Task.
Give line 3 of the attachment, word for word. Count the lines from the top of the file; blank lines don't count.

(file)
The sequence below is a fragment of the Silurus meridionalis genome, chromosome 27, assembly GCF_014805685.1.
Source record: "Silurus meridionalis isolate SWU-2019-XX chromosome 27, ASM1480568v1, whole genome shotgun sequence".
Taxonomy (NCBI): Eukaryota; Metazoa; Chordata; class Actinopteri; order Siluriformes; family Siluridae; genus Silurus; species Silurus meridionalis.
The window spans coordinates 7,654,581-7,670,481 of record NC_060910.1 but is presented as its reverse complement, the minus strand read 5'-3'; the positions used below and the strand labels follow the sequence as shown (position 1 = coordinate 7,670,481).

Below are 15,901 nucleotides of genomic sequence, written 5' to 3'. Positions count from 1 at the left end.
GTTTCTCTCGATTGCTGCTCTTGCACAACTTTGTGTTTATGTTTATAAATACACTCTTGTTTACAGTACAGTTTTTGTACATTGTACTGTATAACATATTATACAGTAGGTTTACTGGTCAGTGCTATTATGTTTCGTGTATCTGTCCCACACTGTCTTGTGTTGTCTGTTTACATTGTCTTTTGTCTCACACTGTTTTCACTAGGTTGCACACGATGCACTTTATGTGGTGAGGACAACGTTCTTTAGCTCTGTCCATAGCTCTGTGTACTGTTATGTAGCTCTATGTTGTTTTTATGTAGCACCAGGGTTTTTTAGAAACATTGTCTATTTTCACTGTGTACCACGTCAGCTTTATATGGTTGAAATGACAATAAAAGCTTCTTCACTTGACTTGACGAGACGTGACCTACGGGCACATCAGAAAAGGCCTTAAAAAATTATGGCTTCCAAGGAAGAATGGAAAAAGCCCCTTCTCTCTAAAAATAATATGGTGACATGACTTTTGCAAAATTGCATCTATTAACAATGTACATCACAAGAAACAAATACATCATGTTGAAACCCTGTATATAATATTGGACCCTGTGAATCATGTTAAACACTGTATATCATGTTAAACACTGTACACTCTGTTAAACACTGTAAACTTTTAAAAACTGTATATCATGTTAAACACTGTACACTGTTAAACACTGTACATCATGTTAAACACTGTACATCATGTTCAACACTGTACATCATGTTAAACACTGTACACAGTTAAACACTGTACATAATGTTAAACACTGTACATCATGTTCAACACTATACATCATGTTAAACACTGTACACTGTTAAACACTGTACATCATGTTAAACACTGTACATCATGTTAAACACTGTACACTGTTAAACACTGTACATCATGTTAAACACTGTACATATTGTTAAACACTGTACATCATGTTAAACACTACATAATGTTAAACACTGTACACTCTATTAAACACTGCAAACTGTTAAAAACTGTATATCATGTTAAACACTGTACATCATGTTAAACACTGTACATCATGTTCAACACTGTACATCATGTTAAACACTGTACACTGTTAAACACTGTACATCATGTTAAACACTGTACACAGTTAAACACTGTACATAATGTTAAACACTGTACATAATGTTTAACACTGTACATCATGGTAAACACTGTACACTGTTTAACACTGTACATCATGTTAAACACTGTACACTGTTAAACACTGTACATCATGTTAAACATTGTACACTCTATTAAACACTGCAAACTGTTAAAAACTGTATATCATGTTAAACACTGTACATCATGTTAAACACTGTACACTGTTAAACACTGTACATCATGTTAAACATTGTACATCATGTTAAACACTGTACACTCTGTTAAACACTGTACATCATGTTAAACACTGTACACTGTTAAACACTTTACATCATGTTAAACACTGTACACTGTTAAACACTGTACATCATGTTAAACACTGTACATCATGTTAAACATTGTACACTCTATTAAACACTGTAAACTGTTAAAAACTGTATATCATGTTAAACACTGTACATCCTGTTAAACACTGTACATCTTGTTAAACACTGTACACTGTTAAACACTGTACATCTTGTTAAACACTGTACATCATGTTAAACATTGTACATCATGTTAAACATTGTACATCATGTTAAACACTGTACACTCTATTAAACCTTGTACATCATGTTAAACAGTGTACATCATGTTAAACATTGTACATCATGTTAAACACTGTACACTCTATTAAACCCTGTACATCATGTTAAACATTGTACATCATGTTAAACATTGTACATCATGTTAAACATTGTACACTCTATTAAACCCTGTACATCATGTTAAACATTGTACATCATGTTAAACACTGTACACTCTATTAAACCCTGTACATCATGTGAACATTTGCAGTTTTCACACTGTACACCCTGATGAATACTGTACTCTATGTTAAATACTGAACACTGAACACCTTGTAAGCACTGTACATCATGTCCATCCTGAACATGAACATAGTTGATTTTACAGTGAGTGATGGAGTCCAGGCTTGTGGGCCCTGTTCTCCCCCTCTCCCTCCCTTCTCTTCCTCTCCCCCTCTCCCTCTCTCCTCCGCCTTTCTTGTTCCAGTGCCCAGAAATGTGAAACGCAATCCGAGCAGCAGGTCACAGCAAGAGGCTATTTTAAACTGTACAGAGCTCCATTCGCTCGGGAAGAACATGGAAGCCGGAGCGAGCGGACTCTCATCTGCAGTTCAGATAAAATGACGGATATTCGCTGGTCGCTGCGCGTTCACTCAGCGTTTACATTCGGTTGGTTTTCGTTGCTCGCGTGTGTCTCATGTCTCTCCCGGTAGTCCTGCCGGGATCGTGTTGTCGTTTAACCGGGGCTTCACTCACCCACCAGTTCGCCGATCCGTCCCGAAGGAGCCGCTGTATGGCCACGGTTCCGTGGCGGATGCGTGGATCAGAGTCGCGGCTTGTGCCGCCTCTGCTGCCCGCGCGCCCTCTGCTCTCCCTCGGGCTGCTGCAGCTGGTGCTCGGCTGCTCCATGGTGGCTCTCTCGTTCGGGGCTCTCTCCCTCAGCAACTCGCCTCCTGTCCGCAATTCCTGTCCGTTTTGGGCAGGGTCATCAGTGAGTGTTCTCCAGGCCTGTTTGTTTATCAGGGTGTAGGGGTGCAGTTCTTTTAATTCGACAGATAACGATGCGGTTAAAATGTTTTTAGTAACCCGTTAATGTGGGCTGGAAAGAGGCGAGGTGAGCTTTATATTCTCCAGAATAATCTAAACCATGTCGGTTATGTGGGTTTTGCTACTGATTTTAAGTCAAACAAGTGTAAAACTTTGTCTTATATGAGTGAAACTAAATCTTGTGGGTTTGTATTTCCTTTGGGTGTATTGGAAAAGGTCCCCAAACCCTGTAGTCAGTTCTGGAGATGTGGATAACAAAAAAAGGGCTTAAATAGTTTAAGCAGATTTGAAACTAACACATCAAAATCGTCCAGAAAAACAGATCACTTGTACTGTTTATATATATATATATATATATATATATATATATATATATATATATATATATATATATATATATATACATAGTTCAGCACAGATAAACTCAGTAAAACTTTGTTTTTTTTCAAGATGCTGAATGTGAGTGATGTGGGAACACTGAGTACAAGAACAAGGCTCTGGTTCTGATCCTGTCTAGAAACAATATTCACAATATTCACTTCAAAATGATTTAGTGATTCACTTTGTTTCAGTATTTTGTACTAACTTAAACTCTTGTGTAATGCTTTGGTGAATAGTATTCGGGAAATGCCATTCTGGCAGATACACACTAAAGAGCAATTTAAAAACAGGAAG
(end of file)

Taxonomy (NCBI): Eukaryota; Metazoa; Chordata; class Actinopteri; order Siluriformes; family Siluridae; genus Silurus; species Silurus meridionalis.